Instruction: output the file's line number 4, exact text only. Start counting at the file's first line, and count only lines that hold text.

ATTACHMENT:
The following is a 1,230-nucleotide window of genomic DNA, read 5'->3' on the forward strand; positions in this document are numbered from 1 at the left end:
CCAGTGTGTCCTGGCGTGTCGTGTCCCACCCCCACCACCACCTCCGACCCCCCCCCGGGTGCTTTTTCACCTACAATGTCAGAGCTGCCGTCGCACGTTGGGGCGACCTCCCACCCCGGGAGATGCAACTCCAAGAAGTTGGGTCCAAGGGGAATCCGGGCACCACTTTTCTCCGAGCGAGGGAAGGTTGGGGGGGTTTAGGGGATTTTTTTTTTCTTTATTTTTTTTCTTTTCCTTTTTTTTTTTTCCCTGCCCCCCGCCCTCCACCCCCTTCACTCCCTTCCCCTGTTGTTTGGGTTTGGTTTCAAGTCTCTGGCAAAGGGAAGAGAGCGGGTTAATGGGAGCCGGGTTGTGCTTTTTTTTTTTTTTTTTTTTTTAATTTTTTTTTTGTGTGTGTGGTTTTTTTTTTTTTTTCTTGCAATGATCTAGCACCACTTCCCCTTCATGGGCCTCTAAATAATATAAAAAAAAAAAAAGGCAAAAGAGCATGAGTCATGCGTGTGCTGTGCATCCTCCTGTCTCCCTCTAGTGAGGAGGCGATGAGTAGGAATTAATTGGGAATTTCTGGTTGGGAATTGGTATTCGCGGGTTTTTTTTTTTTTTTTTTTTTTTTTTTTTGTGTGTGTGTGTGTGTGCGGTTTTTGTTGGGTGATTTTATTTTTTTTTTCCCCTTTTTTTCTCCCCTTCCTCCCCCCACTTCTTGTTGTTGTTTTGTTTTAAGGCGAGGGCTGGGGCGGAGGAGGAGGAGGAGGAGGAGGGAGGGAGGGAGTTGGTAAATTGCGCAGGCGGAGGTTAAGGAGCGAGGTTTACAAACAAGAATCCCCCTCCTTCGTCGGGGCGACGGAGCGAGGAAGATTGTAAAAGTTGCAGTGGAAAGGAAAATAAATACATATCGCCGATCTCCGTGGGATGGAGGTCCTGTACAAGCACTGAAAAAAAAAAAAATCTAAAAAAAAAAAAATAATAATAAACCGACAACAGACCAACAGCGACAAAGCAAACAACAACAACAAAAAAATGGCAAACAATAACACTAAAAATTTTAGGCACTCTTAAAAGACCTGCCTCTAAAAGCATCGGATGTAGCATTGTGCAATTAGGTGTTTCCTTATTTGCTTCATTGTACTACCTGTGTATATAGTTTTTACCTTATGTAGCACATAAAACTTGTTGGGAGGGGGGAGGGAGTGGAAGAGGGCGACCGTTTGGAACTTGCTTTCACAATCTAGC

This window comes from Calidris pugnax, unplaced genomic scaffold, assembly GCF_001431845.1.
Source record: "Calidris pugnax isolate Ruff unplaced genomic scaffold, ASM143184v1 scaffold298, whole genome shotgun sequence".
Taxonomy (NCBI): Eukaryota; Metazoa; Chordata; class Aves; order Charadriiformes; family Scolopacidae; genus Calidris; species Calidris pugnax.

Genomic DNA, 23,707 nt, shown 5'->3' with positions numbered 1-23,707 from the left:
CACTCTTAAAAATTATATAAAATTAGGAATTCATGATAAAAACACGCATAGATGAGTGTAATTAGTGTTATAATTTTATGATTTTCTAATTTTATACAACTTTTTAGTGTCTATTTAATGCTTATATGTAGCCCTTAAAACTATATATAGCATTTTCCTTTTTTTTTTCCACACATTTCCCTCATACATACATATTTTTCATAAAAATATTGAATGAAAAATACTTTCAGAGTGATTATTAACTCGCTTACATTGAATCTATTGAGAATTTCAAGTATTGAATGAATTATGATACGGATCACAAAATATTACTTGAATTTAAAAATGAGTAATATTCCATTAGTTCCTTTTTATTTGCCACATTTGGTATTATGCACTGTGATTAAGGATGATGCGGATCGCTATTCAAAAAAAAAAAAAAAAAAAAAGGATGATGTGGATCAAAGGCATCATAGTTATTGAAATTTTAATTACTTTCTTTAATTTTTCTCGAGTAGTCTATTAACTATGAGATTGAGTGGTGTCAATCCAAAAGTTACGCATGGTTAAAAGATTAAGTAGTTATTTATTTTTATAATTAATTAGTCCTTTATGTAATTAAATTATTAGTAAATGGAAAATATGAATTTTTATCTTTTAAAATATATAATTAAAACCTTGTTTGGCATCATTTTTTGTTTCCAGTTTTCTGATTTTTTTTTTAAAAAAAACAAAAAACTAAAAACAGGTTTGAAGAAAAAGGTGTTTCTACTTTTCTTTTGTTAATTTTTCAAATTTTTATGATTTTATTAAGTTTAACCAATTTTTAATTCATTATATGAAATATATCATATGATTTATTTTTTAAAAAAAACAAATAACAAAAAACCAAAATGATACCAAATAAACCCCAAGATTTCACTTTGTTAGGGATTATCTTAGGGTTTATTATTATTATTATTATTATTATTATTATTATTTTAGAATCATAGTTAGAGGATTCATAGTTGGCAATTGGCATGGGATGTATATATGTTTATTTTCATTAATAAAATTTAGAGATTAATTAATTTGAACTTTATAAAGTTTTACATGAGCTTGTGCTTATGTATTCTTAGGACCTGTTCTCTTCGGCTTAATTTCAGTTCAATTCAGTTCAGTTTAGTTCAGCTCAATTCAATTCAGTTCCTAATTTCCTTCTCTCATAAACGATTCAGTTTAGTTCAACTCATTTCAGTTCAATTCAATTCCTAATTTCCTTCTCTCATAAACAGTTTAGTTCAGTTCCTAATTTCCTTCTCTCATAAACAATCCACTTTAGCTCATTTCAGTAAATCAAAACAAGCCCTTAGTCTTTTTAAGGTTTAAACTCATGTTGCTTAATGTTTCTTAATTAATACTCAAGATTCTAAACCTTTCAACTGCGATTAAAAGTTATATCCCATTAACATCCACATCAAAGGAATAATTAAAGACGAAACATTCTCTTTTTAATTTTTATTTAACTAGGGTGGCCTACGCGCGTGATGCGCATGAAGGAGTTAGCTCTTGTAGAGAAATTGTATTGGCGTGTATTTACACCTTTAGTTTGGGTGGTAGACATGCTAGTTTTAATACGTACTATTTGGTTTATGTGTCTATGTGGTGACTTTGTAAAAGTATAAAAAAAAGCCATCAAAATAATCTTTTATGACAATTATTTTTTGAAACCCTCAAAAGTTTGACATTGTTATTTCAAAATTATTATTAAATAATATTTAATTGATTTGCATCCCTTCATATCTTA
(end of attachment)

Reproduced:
Source record: "Calidris pugnax isolate Ruff unplaced genomic scaffold, ASM143184v1 scaffold298, whole genome shotgun sequence".